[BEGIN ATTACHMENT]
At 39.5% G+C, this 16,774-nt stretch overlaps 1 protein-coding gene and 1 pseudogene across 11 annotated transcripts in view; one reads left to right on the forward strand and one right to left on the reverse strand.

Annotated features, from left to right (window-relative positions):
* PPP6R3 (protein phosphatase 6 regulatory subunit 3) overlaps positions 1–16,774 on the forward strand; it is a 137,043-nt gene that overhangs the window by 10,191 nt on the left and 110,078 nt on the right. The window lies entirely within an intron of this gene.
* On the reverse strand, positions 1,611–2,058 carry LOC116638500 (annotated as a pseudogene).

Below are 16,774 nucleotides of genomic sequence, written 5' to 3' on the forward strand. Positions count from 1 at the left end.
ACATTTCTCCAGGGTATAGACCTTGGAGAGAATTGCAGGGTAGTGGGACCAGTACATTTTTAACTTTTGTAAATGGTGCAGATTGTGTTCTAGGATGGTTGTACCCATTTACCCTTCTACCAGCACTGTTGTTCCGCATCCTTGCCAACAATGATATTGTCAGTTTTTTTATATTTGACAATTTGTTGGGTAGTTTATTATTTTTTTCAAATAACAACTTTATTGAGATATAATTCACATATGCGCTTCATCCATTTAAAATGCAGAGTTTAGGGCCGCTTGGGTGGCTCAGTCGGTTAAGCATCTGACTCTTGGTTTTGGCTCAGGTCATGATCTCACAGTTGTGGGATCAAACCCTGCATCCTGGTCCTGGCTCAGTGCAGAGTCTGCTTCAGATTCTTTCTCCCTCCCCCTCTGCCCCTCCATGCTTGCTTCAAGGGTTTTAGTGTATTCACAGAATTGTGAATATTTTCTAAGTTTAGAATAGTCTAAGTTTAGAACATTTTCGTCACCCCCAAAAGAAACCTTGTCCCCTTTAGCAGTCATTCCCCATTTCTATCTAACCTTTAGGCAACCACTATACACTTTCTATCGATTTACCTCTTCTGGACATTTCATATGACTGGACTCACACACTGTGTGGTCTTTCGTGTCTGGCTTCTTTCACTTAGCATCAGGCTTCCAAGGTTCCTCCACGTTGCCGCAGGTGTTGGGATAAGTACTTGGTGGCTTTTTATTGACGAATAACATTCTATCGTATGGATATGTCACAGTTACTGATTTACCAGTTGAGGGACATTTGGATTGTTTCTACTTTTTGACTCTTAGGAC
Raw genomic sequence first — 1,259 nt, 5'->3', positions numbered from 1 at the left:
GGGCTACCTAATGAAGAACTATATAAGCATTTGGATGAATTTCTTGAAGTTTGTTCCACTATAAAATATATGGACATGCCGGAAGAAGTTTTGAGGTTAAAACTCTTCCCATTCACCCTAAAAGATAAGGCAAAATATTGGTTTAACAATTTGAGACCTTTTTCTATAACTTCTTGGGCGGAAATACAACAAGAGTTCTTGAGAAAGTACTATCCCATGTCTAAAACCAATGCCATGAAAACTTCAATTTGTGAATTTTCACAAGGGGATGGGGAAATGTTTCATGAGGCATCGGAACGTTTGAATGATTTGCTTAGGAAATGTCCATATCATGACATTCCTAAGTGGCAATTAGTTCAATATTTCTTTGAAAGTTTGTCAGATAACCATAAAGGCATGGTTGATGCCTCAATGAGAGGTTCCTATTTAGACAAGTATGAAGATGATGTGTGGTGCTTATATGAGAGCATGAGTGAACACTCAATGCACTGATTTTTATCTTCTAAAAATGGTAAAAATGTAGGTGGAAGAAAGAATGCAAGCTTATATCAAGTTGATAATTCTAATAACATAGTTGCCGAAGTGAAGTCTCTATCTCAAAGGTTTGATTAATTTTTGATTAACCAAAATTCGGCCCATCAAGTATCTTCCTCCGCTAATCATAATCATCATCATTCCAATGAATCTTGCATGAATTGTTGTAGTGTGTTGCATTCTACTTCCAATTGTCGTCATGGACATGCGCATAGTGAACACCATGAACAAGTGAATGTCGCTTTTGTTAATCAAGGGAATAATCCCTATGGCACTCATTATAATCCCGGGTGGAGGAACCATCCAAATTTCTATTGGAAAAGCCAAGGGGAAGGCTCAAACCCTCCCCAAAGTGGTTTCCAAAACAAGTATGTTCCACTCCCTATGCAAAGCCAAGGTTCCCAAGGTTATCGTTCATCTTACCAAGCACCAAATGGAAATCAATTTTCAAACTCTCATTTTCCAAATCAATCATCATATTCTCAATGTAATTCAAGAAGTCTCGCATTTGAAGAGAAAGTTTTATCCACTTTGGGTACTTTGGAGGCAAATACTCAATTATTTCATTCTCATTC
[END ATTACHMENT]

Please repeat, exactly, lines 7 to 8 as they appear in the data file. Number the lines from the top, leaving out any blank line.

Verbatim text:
Raw genomic sequence first — 1,259 nt, 5'->3', positions numbered from 1 at the left:
GGGCTACCTAATGAAGAACTATATAAGCATTTGGATGAATTTCTTGAAGTTTGTTCCACTATAAAATATATGGACATGCCGGAAGAAGTTTTGAGGTTAAAACTCTTCCCATTCACCCTAAAAGATAAGGCAAAATATTGGTTTAACAATTTGAGACCTTTTTCTATAACTTCTTGGGCGGAAATACAACAAGAGTTCTTGAGAAAGTACTATCCCATGTCTAAAACCAATGCCATGAAAACTTCAATTTGTGAATTTTCACAAGGGGATGGGGAAATGTTTCATGAGGCATCGGAACGTTTGAATGATTTGCTTAGGAAATGTCCATATCATGACATTCCTAAGTGGCAATTAGTTCAATATTTCTTTGAAAGTTTGTCAGATAACCATAAAGGCATGGTTGATGCCTCAATGAGAGGTTCCTATTTAGACAAGTATGAAGATGATGTGTGGTGCTTATATGAGAGCATGAGTGAACACTCAATGCACTGATTTTTATCTTCTAAAAATGGTAAAAATGTAGGTGGAAGAAAGAATGCAAGCTTATATCAAGTTGATAATTCTAATAACATAGTTGCCGAAGTGAAGTCTCTATCTCAAAGGTTTGATTAATTTTTGATTAACCAAAATTCGGCCCATCAAGTATCTTCCTCCGCTAATCATAATCATCATCATTCCAATGAATCTTGCATGAATTGTTGTAGTGTGTTGCATTCTACTTCCAATTGTCGTCATGGACATGCGCATAGTGAACACCATGAACAAGTGAATGTCGCTTTTGTTAATCAAGGGAATAATCCCTATGGCACTCATTATAATCCCGGGTGGAGGAACCATCCAAATTTCTATTGGAAAAGCCAAGGGGAAGGCTCAAACCCTCCCCAAAGTGGTTTCCAAAACAAGTATGTTCCACTCCCTATGCAAAGCCAAGGTTCCCAAGGTTATCGTTCATCTTACCAAGCACCAAATGGAAATCAATTTTCAAACTCTCATTTTCCAAATCAATCATCATATTCTCAATGTAATTCAAGAAGTCTCGCATTTGAAGAGAAAGTTTTATCCACTTTGGGTACTTTGGAGGCAAATACTCAATTATTTCATTCTCATTC